The theme of sexuality as capital stretches far beyond US borders. In Mexico, for example, Gloria Gonzalez-Lopez introduces the idea of “capital feminino” as a means of social endowment. That is, women’s potential as wives relies deeply on their virginity. Gonzalez-Lopez further investigates this by interviewing the controversial doctor who has performed hymen reconstructions for decades. This female physician explained to her that, “back in the late 1960s…a group of mothers came to her crying. She learned that these mothers were in pain because their daughters had been raped. But besides the act of violence exercised against a young daughter’s body, their main concern was that their daughters would not be able to find a good man who would eventually accept them ‘as is’…and would be willing to marry them” (539). Granted, this was a couple decades ago and I would hope that a mother’s reaction to rape has changed, but still, hymen reconstruction surgery still happens today. In fact, a 2003 article published by ABC News exposes the “Queen of Virginity,” Esmerelda Venegas, who runs the Ridgewood Health and Beauty Center in Queens, New York. In the article Lynn Sherr writes that, “Venegas says several hundred scared young women from many cultures — Latinas, Mideasterners, Chinese, Koreans — have paid her $2,500 each to have their hymens restored. Sure, it’s a business, she says, but what’s behind the practice makes Venegas angry. ‘It’s about machismo, 100 percent,’ she said.” Machismo is a concept that Gonzalez-Lopez also touched upon. Essentially, it translates to sexism. These surgeries are purporting the idea that women need their virginity to gain stability and security as a wife who depends on their husband. Also persistent is the value of virginity. Gonzalez-Lopez goes on to explain that, “a [Mexican] woman who is a virgin…can actually exchange her virginity (i.e. virginal vagina) for the possibility of having a financially stable life via marriage” (540).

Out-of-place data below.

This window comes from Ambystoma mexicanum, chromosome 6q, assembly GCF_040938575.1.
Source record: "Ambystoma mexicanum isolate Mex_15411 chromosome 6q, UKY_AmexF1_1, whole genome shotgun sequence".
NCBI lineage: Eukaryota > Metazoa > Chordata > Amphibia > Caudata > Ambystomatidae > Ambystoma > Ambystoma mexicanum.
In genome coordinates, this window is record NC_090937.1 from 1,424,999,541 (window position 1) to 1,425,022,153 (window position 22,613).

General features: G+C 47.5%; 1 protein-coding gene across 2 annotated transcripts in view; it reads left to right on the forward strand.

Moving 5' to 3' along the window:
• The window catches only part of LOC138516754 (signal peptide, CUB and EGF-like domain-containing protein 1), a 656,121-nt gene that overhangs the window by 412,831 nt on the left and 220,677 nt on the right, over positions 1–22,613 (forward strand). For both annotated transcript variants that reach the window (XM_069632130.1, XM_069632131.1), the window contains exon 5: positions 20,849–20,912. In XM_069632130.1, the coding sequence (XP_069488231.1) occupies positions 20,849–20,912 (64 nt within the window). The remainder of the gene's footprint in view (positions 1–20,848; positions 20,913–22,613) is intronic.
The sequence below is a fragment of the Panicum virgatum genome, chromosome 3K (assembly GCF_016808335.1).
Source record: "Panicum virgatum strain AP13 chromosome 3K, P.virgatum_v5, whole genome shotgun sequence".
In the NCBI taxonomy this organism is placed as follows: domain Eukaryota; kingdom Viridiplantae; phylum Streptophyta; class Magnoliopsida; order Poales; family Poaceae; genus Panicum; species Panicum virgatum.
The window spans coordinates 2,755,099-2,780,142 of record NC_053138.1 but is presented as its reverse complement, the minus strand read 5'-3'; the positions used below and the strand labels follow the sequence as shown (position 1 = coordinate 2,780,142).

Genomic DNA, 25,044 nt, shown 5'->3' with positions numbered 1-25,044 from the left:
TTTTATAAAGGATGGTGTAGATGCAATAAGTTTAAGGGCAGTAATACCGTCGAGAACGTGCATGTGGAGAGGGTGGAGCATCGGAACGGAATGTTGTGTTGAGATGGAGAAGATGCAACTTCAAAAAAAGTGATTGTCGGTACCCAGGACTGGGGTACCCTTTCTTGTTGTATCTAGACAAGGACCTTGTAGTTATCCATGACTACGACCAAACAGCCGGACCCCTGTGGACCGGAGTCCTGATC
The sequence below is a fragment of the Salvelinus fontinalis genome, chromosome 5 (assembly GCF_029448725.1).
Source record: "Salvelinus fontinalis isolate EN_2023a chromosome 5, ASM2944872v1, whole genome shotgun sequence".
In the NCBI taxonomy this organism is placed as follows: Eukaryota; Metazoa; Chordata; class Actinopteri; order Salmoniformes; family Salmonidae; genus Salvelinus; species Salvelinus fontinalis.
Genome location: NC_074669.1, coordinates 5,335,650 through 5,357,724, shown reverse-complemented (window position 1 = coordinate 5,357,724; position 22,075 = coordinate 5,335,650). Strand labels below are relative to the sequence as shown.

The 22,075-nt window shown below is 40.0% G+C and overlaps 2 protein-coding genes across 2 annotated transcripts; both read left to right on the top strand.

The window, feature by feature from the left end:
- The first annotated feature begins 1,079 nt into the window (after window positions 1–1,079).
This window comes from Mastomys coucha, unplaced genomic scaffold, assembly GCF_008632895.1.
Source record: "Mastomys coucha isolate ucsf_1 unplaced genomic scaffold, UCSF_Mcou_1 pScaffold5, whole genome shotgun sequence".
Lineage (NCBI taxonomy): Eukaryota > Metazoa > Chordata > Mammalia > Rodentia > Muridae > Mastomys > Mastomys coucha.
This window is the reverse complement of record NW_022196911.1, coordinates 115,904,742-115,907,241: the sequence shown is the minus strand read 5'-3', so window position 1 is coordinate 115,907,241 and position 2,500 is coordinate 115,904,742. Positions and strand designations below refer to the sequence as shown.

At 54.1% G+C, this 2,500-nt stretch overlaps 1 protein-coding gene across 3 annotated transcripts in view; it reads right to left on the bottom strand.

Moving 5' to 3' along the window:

Again, we see a transaction occurring between a male and a female. If the woman is a virgin, she can trade that for life as a financially secure wife. Virginity is the capital being traded between two persons, in this case. Not the most progressive beliefs, but for many cultures, virginity is an indicator of eligibility to be wedded.
Another example of sexuality functioning as capital is in Lebanon. Filipina women get a generalized bad reputation in Lebanon, which ultimately influences their employability. Hayeon Lee writes: “In many cases, a domestic worker’s sexual desires are assumed unnatural and inappropriate. The negative stereotypes associated with Filipina women’s sexuality are spread through warnings and stories told by recruitment agencies, and rumors. Filipina women, compared to their Ethiopian and Sri Lanken counterparts are seen as fairer, sexually attractive, and more promiscuous. These images of Filipina women legitimate employers’ tight control of their bodies and persons” (537). The trade off here is not as explicit, and yet we see Filipina women’s sexuality being suppressed for the security of their employment as housemaids. Lee also explained that oftentimes the Madames feel threatened by these Filipina women with regards to their husband. This also serves as another justification of their enforced sexual repression. Filipina women are forced to be asexual beings six days a week for the sake of their employment therefore it’s no wonder that on the 7th day they find it cathartic and necessary to unleash their sexuality.
Both domestically and globally, sexuality can be used as capital to ensure financial stability amongst many groups of vulnerable and less fortunate women. Their sexuality or virginity is their biggest asset and unfortunately is the ticket to gaining financial security. What are other manifestations of sexuality as a form of currency that we see, either legal or illegal? What about strippers? Do their bodies function as capital? Is this more socially acceptable than, say, sex trafficking? The idea of sexuality as capital is a rich one. What else comes to mind, for you, when you think of this transaction?